Region's largest equity market is undertaking reforms
Tadawul, Nasdaq in technology partnership to open up exchange for new asset classes
The Saudi stock exchange, better known as Tadawul, has partnered with New York-based Nasdaq to introduce a new post-trade technology that will allow for trading in new asset classes as part of its ongoing reform process.
The new technology will replace Tadawul’s current registry, depository, clearing and settlement solution that dates back to 2001, Nasdaq said in a statement.
The American exchange said it would continue supporting existing trading and market surveillance technology at Tadawul.
“By addressing the demand to overhaul, modernise and evolve its post-trade infrastructure, this demonstrates a clear vision by Tadawul to attract capital — both domestic and foreign — and present Riyadh as a major financial destination with best-in-class technology operating at its core,” said Adena Friedman, president and chief executive at Nasdaq.
Tadawul, the Arab region's biggest bourse with a market capitalisation of around US$440 billion, has been undertaking reforms to woo foreign investors. The exchange also is eyeing inclusion in the widely-tracked MSCI Emerging Market index as well as FTSE's EM index.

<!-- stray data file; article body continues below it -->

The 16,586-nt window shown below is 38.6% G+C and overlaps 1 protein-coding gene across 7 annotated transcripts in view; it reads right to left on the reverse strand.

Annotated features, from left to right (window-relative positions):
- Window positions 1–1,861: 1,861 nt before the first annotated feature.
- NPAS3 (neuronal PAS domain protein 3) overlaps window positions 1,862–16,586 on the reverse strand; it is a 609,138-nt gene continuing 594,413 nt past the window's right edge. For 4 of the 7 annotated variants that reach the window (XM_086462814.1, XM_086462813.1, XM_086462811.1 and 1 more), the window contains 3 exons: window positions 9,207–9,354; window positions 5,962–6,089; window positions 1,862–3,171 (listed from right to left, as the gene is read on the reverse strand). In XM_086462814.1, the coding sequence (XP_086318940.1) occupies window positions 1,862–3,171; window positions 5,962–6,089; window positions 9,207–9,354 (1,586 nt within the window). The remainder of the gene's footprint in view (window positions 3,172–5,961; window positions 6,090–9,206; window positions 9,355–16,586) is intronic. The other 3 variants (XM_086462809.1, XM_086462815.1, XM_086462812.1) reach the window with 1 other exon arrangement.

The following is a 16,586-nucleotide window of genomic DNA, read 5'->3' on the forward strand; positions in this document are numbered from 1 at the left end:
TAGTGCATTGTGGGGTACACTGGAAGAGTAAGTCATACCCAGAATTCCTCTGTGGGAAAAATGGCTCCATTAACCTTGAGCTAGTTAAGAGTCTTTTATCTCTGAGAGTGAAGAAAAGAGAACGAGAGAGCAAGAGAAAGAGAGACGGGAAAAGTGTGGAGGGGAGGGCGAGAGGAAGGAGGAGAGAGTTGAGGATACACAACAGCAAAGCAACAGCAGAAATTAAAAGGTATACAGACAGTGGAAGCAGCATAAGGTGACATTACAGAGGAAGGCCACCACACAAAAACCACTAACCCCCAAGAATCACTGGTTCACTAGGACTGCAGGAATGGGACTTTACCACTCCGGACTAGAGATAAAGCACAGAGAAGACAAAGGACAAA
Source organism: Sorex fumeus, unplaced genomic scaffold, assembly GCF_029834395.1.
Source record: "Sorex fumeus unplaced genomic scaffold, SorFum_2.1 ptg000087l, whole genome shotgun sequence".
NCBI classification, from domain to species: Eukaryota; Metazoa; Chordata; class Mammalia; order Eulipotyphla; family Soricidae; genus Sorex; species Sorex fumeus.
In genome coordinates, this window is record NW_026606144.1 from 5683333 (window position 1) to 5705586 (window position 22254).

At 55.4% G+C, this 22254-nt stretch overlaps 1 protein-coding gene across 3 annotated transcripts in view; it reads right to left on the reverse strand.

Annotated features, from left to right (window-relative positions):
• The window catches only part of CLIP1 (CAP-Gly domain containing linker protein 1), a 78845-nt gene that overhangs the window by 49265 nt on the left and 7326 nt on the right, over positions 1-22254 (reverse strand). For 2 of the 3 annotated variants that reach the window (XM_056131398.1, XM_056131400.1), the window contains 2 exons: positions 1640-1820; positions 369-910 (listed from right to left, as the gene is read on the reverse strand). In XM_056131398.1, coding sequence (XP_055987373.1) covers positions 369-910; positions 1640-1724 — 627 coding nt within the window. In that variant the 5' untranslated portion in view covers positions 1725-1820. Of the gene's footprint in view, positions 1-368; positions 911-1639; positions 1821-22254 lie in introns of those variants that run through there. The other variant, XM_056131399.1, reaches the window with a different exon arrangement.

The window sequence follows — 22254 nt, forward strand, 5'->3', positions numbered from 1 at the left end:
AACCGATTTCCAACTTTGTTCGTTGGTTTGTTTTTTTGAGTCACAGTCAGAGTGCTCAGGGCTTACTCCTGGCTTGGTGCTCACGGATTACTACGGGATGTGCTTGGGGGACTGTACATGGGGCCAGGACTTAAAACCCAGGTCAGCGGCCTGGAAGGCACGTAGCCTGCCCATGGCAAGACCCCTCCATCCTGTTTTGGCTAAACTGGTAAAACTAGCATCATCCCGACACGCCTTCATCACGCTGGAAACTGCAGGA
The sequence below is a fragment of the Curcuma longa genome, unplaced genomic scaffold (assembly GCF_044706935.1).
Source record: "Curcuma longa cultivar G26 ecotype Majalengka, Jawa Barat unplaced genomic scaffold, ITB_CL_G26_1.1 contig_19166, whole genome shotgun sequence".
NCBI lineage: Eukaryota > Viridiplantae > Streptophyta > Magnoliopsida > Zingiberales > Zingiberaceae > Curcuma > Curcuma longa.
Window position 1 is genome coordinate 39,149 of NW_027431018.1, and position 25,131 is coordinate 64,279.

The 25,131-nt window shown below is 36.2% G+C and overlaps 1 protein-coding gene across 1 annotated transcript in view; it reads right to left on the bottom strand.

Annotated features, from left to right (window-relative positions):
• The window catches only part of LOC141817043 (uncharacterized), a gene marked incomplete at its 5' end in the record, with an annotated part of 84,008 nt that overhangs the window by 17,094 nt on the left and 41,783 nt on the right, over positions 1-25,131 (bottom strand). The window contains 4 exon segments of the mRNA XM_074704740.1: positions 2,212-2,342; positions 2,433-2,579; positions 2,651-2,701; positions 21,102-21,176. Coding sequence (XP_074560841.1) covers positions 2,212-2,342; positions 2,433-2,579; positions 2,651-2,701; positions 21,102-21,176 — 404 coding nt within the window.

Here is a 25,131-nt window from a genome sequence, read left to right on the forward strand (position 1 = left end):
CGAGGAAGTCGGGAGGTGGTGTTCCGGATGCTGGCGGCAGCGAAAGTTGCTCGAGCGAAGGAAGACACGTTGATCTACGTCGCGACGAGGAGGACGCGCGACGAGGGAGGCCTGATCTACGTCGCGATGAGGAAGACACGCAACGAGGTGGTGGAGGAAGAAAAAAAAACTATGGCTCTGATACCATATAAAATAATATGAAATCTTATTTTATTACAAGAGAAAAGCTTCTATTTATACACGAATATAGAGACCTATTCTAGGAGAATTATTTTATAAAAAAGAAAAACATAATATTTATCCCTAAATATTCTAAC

The exchange is also preparing for the listing of a five per cent stake in Saudi Aramco which is slated for next year, which could fetch as much as $200bn.
In an interview with The National in October Tadawul chief executive Khalid al-Hussan said that he expected the Aramco floatation to boost the market capitalisation of the stock exchange to over $1 trillion.
Tadawul took the markets by surprise two years ago after announcing it would lift restrictions on allowing foreign ownership of its stocks. However, foreign entities have been rather slow in their uptake of Saudi stocks as the region’s business environment grew lukewarm after the slump in oil prices.
The Saudi exchange, which has targetted joining the MSCI emerging markets index club by 2019, has plans to introduce equity futures and options in two years.